The Power of RAW

Many people do not understand the power of a RAW file. If you’ve set your camera to shoot .jpeg (or .jpg) files only AND you like to post-process the captured images in your favorite editing program – like Photoshop, Affinity Photo, or The GIMP – then you’ll miss out on the ability to perform fantastic photo adjustments.

A photograph of a birch tree against the landscape and orange glow of sky just after sundown.
A raw file was used to create this jpg image of a birch tree after sunset. Without a raw file, this image could not be possible to make from another jpg.

That’s because the RAW and .jpg file formats have different bit-depths: the number of color tones assigned to each pixel that makes up the image. The JPEG (Joint Photographic Experts Group, sometimes just .jpg) file format is great for photography, but images made with the RAW format are AWESOME!

So, why not assign the RAW file format as the default output for every camera and go with it, instead of jpeg, if raw is that great? Simply put, file size! RAW files are massive compared to jpegs, and because jpg files do such a great job for a small file size – everything from web presentation to print output at the local pharmacy or department store – it works just fine for the masses.

And, you may ask, what does the acronym RAW stand for? Nothing that I can find, specifically pertaining to a photographic image file format. If you run a search for ‘raw’ you get:

raw, adjective
1. (of food) uncooked.
“raw eggs”
synonyms: uncooked, fresh
“raw carrot”

Thus, the keyword here is ‘uncooked,’ and RAW images are just that: uncooked and bland straight out of the camera, but of course with extensive post-processing options that a jpeg can’t offer. Each camera manufacturer assigns a proprietary format to represent their camera’s RAW (uncooked) file format. Some manufacturers have more than one raw file format; here’s a few for a couple of popular camera makers:

Manufacturer RAW file format
Pentax .pef
Mamiya .mef
Canon .crw
Fuji .raf
Olympus .orf
Nikon .nef

Therefore, RAW is not a file format, but a global reference to multiple, different file formats by many camera manufacturers.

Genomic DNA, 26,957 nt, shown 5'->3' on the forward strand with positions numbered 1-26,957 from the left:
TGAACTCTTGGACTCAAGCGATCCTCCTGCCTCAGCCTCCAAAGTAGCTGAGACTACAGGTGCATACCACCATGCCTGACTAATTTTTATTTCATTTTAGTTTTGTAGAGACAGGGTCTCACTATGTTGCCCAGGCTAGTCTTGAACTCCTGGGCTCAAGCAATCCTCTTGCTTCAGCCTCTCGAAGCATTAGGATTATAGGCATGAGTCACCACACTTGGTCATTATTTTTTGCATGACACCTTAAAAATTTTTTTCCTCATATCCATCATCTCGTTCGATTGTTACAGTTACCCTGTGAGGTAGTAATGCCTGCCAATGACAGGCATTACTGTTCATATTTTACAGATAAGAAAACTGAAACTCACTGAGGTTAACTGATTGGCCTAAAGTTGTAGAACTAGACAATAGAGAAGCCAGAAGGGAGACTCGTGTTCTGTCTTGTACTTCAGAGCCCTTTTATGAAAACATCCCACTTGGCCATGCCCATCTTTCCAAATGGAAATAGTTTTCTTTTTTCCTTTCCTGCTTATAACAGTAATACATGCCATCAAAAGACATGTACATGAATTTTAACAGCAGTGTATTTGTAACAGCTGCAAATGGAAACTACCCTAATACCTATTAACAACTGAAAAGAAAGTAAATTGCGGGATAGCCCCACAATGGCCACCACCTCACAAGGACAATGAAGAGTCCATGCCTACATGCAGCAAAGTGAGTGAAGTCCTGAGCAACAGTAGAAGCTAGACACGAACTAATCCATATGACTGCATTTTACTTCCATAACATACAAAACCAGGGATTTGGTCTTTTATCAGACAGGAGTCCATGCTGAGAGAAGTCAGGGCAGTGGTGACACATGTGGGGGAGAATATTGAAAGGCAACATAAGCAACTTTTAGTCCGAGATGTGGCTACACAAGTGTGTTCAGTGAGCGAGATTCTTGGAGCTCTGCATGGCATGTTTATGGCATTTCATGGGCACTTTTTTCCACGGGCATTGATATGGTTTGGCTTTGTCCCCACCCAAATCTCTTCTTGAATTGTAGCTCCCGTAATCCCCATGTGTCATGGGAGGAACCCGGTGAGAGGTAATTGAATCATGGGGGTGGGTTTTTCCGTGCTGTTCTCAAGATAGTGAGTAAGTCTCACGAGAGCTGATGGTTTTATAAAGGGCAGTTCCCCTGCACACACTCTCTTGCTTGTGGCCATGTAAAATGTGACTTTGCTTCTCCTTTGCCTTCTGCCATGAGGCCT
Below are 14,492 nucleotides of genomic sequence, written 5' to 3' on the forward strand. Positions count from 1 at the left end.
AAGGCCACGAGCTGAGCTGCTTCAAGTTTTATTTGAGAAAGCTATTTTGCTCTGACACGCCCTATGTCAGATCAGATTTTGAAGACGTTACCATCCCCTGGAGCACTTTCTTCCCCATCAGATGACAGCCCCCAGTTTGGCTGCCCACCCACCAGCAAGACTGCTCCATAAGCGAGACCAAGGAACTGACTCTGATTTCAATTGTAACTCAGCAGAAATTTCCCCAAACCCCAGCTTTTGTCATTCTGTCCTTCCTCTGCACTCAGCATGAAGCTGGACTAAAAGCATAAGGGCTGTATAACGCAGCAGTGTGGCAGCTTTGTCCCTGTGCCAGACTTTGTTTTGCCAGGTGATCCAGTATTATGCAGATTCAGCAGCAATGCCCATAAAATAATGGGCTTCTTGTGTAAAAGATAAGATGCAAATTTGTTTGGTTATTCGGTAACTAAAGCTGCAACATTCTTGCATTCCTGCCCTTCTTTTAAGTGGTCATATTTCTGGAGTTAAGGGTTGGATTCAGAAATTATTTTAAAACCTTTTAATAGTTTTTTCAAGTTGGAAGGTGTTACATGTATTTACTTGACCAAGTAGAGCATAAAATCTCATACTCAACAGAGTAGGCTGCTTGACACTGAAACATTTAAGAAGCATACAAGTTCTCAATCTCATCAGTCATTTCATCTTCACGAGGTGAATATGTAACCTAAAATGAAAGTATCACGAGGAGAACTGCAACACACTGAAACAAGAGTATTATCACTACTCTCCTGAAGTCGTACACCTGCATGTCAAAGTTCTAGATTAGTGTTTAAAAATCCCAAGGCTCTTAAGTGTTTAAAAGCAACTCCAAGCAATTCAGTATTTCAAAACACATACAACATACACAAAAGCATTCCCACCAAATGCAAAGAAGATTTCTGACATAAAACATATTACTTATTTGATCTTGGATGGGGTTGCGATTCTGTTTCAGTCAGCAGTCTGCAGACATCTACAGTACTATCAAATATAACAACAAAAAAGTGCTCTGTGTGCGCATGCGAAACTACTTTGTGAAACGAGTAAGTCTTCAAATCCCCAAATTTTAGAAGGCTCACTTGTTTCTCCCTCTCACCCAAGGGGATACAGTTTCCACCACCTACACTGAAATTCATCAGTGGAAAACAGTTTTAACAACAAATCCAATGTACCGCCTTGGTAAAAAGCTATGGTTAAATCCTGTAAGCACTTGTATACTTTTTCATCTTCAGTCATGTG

This is the same photograph of the above image but it is a jpg image straight out of the camera.
A jpg image straight out of the camera.

You can set your camera to capture both image file formats. After a quick review of your jpg images on the camera’s lcd screen (it displays jpg, not raw) and you find that killer image destined to become the next Henri Cartier-Bresson or Ansel Adams, download your images and run with the RAW! After a RAW file is downloaded off your camera and processed in your favorite photo editing software you can convert the masterpiece to a jpg (or other file format) and use the image for whatever purpose suits the need.

Note: A raw file won’t display in a post or on the web in it’s native format, and if it did the large size would suck up massive bandwidth and no-one would visit your blog 🙁

To sum up lets look at a RAW file this way, from the perspective of a landscape painter: I throw you along a piece of canvas and three buckets of different coloured paint. Now, I say, paint the scene before you! You do just that and you’re impressed with the result. Then, I throw you along 24 different coloured buckets of paint and some more canvas. Paint again, I tell you. You do so, and this time you (and I) are MIGHTILY IMPRESSED!

That, my friend, is the Power of RAW! There’s just one caveat: When you head off into the countryside with your 24 buckets of paint it’s much more back-breaking than if you carried just three. Thus, if you are shooting RAW files you’ll need extra, or a higher capacity memory card in your camera. Likewise, processing power and memory onboard your computer are a factor for image processing.

RAW = Larger Files. However, the final processed image output – whether on screen or in print – is immensely satisfying!